For a student, it’s in some ways the ideal test: no studying needed; no correct answers; not even a name required. The results, however, could have serious implications for the 1,100 Holliston High School students who recently took a depression screening survey.

Organizers hope the questionnaire will lead to help for the 5 to 8 percent of high schoolers estimated to be clinically depressed.

The suburban Massachusetts high school is among a small, and slowly growing, number of schools participating in National Depression Screening Day, held this year on Oct. 7.

Some 3,000 sites across the country joined in this year’s screening, the ninth annual. While hundreds of college campuses offer the screenings, only a few high schools take part.

In addition to Massachusetts, schools in Delaware, Virginia, and Pennsylvania are among the 15 high schools that participated, according to the National Mental Illness Screening Project, which administers the program.

Holliston students answered 27 questions—Do they feel hopeless? Have trouble concentrating? Feel sad? Contemplate suicide?—on a scale of zero to 2.

Students tallied up their points themselves after being told that scores of 20 or higher may indicate depression. The questionnaire was accompanied by names and telephone numbers to call for support.

A high number doesn’t automatically equal depression, said school psychologist Donna Moilanen, who expects about 10 percent of students scored in that range. “It means there’s cause for concern, and we need to sit down and get that student some help.”

The trouble is, administrators won’t know which students scored high because the screenings are anonymous. The students themselves must come forward if they want help.

“My concern is we’re going to have an inventory come back saying this kid is suicidal, this kid is going off the chart on this—and we’re not going to know who that kid is,” she said.

The school decided to give the screenings after seeing the results of a state behavior survey taken by Holliston students last year. Nearly one-quarter of the students said they had experienced suicidal thoughts, and 12 percent said they had tried to kill themselves.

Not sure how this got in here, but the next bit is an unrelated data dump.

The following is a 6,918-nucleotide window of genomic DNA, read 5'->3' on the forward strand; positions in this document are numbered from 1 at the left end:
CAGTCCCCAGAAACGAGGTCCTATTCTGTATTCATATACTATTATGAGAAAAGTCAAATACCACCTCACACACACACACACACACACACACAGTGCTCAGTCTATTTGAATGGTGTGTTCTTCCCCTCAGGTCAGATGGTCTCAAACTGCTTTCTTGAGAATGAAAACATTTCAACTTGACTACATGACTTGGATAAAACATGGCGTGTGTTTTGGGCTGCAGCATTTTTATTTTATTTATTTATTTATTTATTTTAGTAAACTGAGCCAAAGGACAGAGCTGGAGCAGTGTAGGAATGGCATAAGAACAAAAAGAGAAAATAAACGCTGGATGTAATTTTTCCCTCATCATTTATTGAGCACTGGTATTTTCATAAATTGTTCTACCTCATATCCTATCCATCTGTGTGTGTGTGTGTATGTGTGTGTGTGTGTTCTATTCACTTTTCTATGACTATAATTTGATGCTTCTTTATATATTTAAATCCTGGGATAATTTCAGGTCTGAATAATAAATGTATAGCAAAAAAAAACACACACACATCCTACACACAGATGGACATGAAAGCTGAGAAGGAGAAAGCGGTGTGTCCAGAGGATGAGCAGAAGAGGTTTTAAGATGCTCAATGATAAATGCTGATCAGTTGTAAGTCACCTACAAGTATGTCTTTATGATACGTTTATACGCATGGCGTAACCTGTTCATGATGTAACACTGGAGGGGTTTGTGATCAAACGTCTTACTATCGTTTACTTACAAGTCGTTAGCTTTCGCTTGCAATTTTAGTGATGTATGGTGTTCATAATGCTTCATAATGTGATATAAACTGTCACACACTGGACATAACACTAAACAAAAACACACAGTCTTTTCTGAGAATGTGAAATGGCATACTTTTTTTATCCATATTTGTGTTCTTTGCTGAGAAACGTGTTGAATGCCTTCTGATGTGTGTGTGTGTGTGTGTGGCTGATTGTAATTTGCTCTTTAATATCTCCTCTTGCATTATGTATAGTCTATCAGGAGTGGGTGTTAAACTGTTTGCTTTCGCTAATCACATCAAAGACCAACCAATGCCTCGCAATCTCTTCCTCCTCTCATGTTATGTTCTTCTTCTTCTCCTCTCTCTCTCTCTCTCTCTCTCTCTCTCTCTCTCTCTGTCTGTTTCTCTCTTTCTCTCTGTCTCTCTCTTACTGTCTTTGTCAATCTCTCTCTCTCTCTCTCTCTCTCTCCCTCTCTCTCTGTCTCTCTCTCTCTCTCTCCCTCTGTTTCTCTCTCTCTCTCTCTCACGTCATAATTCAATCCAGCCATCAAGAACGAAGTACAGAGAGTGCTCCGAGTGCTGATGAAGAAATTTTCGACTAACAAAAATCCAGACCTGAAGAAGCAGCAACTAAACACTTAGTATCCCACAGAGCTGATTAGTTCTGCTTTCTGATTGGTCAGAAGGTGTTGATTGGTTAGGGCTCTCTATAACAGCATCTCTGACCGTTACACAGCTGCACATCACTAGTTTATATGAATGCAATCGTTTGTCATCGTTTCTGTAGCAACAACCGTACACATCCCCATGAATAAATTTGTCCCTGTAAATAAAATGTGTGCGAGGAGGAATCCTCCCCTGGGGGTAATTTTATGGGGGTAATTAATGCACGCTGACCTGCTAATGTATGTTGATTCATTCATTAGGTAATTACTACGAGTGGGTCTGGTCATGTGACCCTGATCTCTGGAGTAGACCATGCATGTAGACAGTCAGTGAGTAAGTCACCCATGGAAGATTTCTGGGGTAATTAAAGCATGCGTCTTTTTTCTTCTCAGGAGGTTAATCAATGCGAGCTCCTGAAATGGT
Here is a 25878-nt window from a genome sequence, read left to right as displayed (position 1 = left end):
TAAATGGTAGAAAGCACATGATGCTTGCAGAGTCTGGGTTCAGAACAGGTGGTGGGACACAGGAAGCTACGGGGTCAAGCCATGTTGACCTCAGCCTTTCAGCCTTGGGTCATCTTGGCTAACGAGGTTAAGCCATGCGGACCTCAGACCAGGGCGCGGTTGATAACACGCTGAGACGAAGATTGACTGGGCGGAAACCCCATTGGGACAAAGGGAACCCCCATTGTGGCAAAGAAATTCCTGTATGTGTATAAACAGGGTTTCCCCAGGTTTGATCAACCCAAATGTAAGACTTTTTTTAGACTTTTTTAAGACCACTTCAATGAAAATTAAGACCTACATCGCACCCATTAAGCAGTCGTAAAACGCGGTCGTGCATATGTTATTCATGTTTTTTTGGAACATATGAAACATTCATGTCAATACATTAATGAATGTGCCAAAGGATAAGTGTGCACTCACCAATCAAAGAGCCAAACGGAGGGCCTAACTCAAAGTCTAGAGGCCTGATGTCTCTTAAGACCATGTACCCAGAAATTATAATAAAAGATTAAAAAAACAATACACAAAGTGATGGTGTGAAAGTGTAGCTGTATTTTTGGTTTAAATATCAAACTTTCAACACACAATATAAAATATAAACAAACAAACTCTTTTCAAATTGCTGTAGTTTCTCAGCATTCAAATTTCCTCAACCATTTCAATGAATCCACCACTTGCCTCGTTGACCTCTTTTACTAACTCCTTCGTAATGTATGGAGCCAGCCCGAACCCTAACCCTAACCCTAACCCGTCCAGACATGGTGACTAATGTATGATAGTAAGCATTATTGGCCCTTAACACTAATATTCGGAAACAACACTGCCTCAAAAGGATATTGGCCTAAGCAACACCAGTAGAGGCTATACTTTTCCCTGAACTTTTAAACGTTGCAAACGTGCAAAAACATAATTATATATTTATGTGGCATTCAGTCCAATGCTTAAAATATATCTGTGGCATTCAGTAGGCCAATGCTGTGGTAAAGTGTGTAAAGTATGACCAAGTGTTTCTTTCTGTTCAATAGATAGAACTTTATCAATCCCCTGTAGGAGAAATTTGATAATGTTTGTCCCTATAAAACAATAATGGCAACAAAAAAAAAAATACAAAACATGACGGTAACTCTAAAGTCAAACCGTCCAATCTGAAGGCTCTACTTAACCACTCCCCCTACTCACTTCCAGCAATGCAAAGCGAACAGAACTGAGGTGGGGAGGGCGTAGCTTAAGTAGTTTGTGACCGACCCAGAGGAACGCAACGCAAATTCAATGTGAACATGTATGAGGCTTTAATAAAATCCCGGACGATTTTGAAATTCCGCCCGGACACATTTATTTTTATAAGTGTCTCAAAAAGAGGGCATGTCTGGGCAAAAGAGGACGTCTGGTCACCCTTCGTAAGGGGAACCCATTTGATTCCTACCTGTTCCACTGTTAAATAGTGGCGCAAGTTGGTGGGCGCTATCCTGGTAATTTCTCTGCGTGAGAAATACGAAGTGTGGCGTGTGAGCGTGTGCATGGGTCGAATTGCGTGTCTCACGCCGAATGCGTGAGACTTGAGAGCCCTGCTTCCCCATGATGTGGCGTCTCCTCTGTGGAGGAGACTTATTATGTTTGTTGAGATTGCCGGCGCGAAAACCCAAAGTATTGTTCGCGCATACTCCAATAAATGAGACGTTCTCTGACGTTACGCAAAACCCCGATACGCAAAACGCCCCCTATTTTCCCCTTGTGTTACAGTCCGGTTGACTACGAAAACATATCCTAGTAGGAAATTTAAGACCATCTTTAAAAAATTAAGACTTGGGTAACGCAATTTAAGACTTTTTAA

Suicide is the third leading cause of death among 15- to 24-year-olds nationally, according to the American Foundation for Suicide Prevention. Suicide has more than doubled for this age group since 1950, though some of that may be attributed to better reporting.

While societal stigma against depression is easing among adults, it remains taboo among teen-agers, said Carol Glod, who studies teen-age depression at McLean Hospital in Belmont and teaches the subject at Northeastern University.

“Teen-agers and parents of teen-agers are very concerned about depression, but it’s still a bad word,” she said. “No kid wants to say they’re depressed and no parent wants to say ‘My child has an illness that’s psychiatric.'”

Depression screenings won’t prevent violence witnessed in school shootings around the nation recently, experts said. It’s not clear, for example, whether a screening would have alerted administrators to Eric Harris and Dylan Klebold, the students who killed themselves and 13 others in Littleton, Colo.

But helping students recognize the signs of depression—and helping them seek professional counseling—are worthy enough goals in themselves, school officials said.

“As parents, we do everything and anything to help our kids,” said Karen Bresnahan, a parent of a senior at Holliston High who took the survey. “It’s wonderful the schools care, too.”

The average age of depression onset has been dropping over the years and now hovers around 30, down from 40 several decades ago. An estimated 17 million to 20 million Americans suffer from depression each year.

Between 500,000 and 800,000 American teen-agers will experience clinical depression each year, said Dr. Douglas Jacobs, who founded National Depression Screening Day.

Depression is a difficult diagnosis to make among teen-agers because the symptoms—irritability, low self-esteem, and poor performance—get confused with the angst of being a teen-ager,” he said.

Links:

Holliston High School, 370 Hollis St, Holliston, MA 01746; phone (508) 429-0677.

National Depression Screening Day, (800) 573-4433, http://www.nmisp.org/depression.htm.

American Foundation for Suicide Prevention, 120 Wall Street, 22nd Floor, New York, New York 10005; phone (888) 333-AFSP, fax (212) 363-6237, web http://www.afsp.org.